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question on initial investment

Discussion in 'Starting a Lawn Care Business' started by lawnboy1701, Nov 25, 2005.

  1. lawnboy1701

    lawnboy1701 LawnSite Member
    Posts: 3

    Hello everyone. This would be my first post on this site. I have been a roofing contractor for the last two years. Which is actually a fancy way of saying a door to door roof salesman. Commision has been great thanks to a couple of hurricanes that have made business extremely profitable. I have been able to save almost 60k and will have another 50k by may after some commission checks come in on some big jobs. Long story short i have the money to start a small business of my own. I was thinking of starting a lawn business. I would like to invest 60k intially to get the thing going. I already have one work truck that i was planning on hiring a crew to drive. I was thinking of starting off with two trucks and trailers equiped for two crews. I will be honest I dont know alot about landscaping personally. I know how to get business and how to schedule crews. I do not know how to find crews. I guess my question would be how would you invest the 60k initially and would you start small and work alone or start big and run a couple of crews from the get go. i will have the money to do mass advertising and rent an office. Any insight would be grand. Thanks guy,
  2. topsites

    topsites LawnSite Fanatic
    Posts: 21,653

    First off, with your mentality and your idea(s) chances are way higher than average that you will get skru'd for no other reason than you have never done this before, and a fool and his money are soon parted. Not to say you are a fool per se, but the easier the money comes, the easier it goes... All things considered, it should take you 2-5 years before you see profitability but that figure is average, it took me closer to 8 years (I've been doing lawncare for 4 years now, before that I declared bankruptcy after a few of MY ventures - Granted, my drinking didn't help but my head was out there with the BIG ideas too).

    In my experience, when starting a business:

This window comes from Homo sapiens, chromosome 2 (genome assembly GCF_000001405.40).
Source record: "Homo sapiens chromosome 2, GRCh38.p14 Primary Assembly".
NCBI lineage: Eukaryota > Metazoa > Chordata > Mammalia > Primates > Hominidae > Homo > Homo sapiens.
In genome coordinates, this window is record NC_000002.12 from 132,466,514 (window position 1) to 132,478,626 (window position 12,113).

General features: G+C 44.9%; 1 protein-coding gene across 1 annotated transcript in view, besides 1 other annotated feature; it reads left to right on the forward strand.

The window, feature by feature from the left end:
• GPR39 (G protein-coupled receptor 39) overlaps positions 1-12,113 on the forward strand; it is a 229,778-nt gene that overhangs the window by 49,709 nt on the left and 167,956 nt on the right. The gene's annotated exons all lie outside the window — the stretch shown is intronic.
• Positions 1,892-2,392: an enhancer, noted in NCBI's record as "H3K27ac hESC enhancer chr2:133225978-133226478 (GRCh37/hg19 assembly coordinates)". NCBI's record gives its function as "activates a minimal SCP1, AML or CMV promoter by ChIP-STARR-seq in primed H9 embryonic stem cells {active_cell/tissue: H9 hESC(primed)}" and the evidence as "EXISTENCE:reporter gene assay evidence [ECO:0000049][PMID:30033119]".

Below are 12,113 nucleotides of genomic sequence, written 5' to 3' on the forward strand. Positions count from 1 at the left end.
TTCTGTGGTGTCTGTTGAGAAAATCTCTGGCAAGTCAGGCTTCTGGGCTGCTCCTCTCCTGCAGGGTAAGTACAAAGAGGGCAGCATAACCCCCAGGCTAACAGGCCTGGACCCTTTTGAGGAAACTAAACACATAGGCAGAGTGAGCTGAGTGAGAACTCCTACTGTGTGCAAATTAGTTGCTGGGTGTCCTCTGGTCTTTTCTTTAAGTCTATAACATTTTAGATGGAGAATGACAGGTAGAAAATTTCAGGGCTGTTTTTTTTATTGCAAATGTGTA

1) Get a smaller horse, much smaller... Trade your Grand Stallion for a pony as this can help get your head out of the clouds... Being on foot is not a bad idea, either.
    2) Consider all of your investment at risk, over half of all new businesses fail, consider this failure to be 100% possible. Thus your investment is spare cash, correct? yes...
    2) You need between 5 - 20k, solo... 10k is recommended, spend smart not big, you will need a few k extra the first year as a buffer to bail yourself out (not of jail, but from failure).
    3) You need to run solo for at least 2 years if you're new. Not knowing the answers to the questions is a killer, whether the employees claim they have the answers and are experienced or not, if you do not know what you are doing, then you need to learn by yourself without labor-based folks depending on you. YOU need the experience of how to fix something when it breaks, YOU need to know how to 'handle' the problem customer, and YOU need ALL the answers to questions such as 'why is the sky blue?'
    4) Buy the truck and the mower USED and start with a 48" Walk-behind or thereabouts. The more you spend, the more you eat should you fail... But, if you feel like writing off a 7 thousand dollar machine instead of a thousand dollar mower, then by all means keep in mind the IRS will not send you a CHECK for the amount you lost thou you don't need to pay taxes on money you don't have anymore.
    5) Run it from home, you'll save money for the dry spells.

    p.s.: I COULD've said 'SURE sounds good' and give you the thumbs up and the go-ahead (while knowing you will likely fail with such foolish advice), but I did not do this, more so because I don't believe in doing that than anything else, thou a small part of me does rejoice at what's coming and wouldn't mind watching, most of me does not, and I wish you the best of luck.
  3. topsites

    topsites LawnSite Fanatic
    Posts: 21,653

    Some things I DO give the thumbs up on:
    1) It is a good thing you got plenty money, most of us don't or didn't. This can and will help, but it doesn't guarantee anything.
    2) Running a good size advertising spree. 2 or 3 thousand would not hurt, but you may be disappointed until you learn some tricks here as well.

    Some more stuff:
    IF you can give yourself as much TIME as you have money, you should do fine. In this case, 60k ought to last 5 years with NO income, spread thin, 4 years once you withdraw the initial 10k to get started.

    Not to be mean, but please don't expect overnight success is all I'm saying.
  4. Az Gardener